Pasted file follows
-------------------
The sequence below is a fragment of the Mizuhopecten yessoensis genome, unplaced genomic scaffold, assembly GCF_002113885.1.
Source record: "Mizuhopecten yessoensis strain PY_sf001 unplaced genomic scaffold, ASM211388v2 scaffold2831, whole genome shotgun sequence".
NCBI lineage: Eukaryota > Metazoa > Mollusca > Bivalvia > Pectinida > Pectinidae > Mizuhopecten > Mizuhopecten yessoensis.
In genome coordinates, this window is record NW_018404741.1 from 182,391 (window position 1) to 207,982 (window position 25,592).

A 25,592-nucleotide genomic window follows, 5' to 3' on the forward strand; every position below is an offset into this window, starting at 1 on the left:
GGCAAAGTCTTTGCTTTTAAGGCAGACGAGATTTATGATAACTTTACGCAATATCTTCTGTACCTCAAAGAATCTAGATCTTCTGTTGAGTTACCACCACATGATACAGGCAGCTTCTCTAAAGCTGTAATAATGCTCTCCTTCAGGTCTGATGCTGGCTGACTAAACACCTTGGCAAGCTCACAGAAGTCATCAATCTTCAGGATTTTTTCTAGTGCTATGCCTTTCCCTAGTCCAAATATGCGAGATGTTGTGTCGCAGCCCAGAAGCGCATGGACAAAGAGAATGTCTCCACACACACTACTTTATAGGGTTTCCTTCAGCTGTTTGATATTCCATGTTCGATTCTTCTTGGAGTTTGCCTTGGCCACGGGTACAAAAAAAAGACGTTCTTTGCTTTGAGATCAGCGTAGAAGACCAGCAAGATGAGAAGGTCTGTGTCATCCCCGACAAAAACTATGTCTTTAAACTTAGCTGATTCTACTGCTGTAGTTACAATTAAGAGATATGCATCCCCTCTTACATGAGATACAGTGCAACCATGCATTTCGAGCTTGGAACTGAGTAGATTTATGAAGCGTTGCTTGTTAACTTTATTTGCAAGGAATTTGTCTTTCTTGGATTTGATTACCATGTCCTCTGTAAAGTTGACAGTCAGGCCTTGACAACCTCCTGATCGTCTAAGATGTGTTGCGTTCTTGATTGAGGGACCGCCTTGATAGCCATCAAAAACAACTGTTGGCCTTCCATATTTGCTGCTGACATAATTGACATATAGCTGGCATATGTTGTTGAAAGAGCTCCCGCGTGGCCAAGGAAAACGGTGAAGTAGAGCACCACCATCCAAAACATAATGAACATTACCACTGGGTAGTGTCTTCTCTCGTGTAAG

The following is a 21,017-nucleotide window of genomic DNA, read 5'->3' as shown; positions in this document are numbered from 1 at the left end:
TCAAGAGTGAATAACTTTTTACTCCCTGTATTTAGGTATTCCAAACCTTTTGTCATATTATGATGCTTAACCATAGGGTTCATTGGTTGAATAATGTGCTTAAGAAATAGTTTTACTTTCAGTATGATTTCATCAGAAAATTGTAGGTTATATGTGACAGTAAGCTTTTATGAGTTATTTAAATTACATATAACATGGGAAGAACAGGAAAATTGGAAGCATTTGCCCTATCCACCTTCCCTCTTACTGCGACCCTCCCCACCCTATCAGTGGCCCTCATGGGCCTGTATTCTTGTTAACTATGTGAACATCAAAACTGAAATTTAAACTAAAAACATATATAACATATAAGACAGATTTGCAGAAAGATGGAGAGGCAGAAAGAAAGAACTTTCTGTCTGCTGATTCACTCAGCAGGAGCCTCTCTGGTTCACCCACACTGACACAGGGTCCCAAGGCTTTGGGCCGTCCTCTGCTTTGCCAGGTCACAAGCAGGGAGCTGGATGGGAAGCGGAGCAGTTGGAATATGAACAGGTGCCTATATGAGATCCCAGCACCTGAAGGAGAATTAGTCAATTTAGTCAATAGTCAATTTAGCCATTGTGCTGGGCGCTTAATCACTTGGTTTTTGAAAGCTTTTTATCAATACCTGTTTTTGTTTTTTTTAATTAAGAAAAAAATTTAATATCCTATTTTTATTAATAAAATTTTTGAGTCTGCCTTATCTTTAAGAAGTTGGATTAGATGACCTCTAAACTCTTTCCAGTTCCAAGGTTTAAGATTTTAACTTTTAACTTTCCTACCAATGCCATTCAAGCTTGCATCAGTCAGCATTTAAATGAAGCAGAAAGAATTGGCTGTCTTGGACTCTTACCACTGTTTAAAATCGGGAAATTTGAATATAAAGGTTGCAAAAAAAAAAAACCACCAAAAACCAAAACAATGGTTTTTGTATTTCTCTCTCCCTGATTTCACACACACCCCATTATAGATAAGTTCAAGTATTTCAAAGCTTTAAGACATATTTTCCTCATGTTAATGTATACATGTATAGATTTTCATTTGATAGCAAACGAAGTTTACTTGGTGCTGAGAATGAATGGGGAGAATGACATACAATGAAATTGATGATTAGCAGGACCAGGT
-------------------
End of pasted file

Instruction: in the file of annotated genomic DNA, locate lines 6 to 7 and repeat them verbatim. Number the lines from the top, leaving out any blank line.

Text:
GGCAAAGTCTTTGCTTTTAAGGCAGACGAGATTTATGATAACTTTACGCAATATCTTCTGTACCTCAAAGAATCTAGATCTTCTGTTGAGTTACCACCACATGATACAGGCAGCTTCTCTAAAGCTGTAATAATGCTCTCCTTCAGGTCTGATGCTGGCTGACTAAACACCTTGGCAAGCTCACAGAAGTCATCAATCTTCAGGATTTTTTCTAGTGCTATGCCTTTCCCTAGTCCAAATATGCGAGATGTTGTGTCGCAGCCCAGAAGCGCATGGACAAAGAGAATGTCTCCACACACACTACTTTATAGGGTTTCCTTCAGCTGTTTGATATTCCATGTTCGATTCTTCTTGGAGTTTGCCTTGGCCACGGGTACAAAAAAAAGACGTTCTTTGCTTTGAGATCAGCGTAGAAGACCAGCAAGATGAGAAGGTCTGTGTCATCCCCGACAAAAACTATGTCTTTAAACTTAGCTGATTCTACTGCTGTAGTTACAATTAAGAGATATGCATCCCCTCTTACATGAGATACAGTGCAACCATGCATTTCGAGCTTGGAACTGAGTAGATTTATGAAGCGTTGCTTGTTAACTTTATTTGCAAGGAATTTGTCTTTCTTGGATTTGATTACCATGTCCTCTGTAAAGTTGACAGTCAGGCCTTGACAACCTCCTGATCGTCTAAGATGTGTTGCGTTCTTGATTGAGGGACCGCCTTGATAGCCATCAAAAACAACTGTTGGCCTTCCATATTTGCTGCTGACATAATTGACATATAGCTGGCATATGTTGTTGAAAGAGCTCCCGCGTGGCCAAGGAAAACGGTGAAGTAGAGCACCACCATCCAAAACATAATGAACATTACCACTGGGTAGTGTCTTCTCTCGTGTAAG

The following is a 21,017-nucleotide window of genomic DNA, read 5'->3' as shown; positions in this document are numbered from 1 at the left end: